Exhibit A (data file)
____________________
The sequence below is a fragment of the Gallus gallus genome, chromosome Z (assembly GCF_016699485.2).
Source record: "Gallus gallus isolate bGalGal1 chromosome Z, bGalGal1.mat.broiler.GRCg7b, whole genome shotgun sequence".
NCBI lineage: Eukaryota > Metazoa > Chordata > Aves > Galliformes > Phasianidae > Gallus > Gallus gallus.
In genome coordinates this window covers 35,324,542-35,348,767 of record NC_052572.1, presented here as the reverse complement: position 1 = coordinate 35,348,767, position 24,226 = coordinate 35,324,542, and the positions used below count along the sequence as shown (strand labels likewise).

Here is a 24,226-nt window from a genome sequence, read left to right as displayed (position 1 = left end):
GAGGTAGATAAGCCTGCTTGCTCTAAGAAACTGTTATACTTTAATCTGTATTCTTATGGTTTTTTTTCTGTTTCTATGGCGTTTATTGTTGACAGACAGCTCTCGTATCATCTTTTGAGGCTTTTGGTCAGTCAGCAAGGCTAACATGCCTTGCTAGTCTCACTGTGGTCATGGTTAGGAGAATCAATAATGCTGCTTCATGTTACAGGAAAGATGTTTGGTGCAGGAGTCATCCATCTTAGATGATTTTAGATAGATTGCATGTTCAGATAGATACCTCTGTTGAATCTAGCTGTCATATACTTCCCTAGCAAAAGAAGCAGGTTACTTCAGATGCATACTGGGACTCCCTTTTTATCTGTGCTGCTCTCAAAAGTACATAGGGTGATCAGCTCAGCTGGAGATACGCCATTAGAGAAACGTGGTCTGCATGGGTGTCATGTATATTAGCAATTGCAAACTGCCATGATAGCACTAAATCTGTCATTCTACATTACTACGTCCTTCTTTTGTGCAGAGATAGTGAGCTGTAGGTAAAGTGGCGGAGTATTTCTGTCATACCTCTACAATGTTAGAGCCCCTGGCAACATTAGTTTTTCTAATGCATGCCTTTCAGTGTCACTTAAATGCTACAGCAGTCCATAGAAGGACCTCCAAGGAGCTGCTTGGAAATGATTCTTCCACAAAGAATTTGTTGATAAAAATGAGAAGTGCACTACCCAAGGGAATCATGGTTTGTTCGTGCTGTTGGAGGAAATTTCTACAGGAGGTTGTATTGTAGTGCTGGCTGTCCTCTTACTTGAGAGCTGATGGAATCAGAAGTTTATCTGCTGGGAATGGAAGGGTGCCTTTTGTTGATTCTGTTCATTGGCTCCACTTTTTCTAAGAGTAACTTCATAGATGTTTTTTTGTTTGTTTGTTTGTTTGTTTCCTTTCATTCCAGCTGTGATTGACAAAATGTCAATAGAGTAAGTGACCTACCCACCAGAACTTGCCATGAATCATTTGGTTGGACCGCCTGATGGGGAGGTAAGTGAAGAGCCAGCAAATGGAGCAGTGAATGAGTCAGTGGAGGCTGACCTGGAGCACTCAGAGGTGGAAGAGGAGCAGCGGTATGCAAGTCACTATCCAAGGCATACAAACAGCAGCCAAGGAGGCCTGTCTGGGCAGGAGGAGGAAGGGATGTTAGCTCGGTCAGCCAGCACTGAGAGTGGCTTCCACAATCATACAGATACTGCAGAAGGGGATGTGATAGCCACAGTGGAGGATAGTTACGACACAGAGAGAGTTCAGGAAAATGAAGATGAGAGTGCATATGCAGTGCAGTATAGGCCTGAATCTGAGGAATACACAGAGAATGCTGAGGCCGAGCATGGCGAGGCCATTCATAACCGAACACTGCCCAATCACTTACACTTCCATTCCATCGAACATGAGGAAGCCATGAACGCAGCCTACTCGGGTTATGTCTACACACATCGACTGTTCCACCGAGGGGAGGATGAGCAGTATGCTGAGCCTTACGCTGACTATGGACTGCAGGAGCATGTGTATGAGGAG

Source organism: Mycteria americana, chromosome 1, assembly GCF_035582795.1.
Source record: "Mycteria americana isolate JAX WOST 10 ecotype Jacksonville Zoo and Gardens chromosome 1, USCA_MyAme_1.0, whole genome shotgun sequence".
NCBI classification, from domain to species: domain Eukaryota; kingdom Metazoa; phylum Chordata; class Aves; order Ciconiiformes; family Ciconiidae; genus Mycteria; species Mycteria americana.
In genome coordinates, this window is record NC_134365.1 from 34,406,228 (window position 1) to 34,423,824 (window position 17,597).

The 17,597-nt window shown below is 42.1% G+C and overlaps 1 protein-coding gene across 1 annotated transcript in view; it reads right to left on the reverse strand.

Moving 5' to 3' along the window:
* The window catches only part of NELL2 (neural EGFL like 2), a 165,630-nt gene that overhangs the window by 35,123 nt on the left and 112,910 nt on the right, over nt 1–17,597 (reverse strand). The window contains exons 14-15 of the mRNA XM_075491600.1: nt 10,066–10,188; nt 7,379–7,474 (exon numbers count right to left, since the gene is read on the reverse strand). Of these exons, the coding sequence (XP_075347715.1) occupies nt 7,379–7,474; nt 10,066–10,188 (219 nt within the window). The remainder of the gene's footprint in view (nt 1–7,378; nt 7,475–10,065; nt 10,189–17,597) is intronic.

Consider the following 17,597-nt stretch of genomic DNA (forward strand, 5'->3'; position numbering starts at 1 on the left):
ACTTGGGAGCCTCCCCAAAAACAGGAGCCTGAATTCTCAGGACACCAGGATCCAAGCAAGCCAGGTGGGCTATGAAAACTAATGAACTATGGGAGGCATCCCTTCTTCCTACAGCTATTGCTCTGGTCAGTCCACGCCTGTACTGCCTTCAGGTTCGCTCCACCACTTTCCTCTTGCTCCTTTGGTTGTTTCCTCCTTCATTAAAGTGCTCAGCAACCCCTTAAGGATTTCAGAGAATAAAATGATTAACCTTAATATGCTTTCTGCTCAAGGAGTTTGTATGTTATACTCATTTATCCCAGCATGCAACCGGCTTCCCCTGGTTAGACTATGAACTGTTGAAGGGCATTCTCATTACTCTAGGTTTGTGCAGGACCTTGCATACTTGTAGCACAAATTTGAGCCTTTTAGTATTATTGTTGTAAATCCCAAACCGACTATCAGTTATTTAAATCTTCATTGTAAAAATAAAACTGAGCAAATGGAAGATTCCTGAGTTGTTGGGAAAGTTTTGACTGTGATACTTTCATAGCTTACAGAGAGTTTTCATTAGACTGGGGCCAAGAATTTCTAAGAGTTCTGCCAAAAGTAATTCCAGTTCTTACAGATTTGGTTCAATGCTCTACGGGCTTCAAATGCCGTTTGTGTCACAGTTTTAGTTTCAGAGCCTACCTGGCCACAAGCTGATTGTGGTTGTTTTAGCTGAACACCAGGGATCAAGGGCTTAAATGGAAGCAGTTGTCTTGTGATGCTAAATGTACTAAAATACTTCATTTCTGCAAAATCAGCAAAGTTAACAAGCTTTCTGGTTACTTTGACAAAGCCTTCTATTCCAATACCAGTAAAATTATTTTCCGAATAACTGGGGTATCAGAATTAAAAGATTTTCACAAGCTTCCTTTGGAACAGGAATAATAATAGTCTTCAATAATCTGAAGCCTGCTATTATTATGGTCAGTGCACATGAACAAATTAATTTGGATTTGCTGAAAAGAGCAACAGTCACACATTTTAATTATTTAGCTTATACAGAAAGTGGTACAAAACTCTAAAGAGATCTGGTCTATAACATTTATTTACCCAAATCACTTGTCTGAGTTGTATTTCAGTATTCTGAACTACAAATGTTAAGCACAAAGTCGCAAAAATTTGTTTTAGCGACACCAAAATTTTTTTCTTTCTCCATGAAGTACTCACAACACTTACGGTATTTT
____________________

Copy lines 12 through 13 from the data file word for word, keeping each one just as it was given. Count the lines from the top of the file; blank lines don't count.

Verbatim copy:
Moving 5' to 3' along the window:
* The window catches only part of NELL2 (neural EGFL like 2), a 165,630-nt gene that overhangs the window by 35,123 nt on the left and 112,910 nt on the right, over nt 1–17,597 (reverse strand). The window contains exons 14-15 of the mRNA XM_075491600.1: nt 10,066–10,188; nt 7,379–7,474 (exon numbers count right to left, since the gene is read on the reverse strand). Of these exons, the coding sequence (XP_075347715.1) occupies nt 7,379–7,474; nt 10,066–10,188 (219 nt within the window). The remainder of the gene's footprint in view (nt 1–7,378; nt 7,475–10,065; nt 10,189–17,597) is intronic.